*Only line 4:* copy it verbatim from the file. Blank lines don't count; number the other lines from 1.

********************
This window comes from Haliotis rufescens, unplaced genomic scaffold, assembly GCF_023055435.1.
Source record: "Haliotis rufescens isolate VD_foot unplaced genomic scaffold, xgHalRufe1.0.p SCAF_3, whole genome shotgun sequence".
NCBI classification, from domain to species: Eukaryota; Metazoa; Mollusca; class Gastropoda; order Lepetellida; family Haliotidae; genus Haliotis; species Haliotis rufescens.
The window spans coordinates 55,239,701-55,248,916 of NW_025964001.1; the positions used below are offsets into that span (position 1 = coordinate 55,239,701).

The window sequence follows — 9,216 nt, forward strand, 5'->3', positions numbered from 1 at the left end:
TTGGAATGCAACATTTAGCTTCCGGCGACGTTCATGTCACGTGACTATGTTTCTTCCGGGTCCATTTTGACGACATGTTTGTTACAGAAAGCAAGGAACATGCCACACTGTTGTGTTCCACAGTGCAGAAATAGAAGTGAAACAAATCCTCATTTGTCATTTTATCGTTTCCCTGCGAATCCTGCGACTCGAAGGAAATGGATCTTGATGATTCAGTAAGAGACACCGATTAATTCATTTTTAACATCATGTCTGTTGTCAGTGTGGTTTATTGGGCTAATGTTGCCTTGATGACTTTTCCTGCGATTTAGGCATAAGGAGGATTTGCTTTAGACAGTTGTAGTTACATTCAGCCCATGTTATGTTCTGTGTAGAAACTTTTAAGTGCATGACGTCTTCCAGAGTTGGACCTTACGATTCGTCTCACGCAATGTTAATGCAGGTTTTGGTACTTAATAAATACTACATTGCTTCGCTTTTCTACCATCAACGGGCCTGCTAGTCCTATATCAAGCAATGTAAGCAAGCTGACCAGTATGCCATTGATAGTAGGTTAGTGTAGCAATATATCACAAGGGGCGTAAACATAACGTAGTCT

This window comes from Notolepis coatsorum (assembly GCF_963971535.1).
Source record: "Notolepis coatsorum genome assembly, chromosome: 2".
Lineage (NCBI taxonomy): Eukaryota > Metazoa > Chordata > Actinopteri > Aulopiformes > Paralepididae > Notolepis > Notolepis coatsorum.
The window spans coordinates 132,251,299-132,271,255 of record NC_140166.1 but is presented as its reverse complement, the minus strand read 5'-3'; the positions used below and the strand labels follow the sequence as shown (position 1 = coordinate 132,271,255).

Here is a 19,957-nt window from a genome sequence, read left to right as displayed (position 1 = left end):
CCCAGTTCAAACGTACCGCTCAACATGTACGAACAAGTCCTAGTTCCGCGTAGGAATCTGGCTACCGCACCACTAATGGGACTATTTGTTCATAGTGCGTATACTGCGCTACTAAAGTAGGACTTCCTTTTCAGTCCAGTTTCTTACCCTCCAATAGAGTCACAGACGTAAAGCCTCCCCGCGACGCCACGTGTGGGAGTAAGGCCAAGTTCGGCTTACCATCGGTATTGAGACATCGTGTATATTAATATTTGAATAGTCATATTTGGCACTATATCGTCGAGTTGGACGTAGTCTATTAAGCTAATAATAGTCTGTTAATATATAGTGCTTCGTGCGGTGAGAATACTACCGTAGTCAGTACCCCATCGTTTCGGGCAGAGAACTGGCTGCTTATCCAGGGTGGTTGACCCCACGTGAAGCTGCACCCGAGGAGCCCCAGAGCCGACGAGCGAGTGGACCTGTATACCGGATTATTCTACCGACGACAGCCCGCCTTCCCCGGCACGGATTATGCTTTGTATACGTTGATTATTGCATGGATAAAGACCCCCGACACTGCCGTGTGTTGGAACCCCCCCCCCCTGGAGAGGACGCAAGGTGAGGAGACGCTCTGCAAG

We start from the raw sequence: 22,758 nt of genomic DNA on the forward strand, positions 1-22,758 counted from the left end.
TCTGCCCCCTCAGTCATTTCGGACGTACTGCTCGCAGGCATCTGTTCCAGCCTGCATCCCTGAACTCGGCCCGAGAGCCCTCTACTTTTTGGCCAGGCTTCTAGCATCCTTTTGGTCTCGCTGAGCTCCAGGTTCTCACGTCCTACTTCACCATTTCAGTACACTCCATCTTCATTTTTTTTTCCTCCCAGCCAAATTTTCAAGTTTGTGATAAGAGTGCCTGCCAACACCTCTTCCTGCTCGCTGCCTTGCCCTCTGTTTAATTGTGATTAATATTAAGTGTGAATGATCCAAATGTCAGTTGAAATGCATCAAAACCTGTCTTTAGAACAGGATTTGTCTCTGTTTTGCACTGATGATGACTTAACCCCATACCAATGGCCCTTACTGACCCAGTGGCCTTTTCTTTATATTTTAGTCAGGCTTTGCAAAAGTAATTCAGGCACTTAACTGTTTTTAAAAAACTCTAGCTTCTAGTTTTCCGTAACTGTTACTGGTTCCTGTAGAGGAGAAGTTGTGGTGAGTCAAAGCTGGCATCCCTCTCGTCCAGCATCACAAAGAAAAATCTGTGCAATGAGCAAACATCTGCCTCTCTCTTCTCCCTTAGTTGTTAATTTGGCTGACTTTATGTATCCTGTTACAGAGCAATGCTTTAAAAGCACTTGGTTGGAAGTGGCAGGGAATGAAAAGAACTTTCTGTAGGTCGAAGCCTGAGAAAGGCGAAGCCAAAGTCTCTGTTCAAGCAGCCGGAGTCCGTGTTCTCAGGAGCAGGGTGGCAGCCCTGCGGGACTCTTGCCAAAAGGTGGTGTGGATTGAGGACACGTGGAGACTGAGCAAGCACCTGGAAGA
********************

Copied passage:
The window spans coordinates 55,239,701-55,248,916 of NW_025964001.1; the positions used below are offsets into that span (position 1 = coordinate 55,239,701).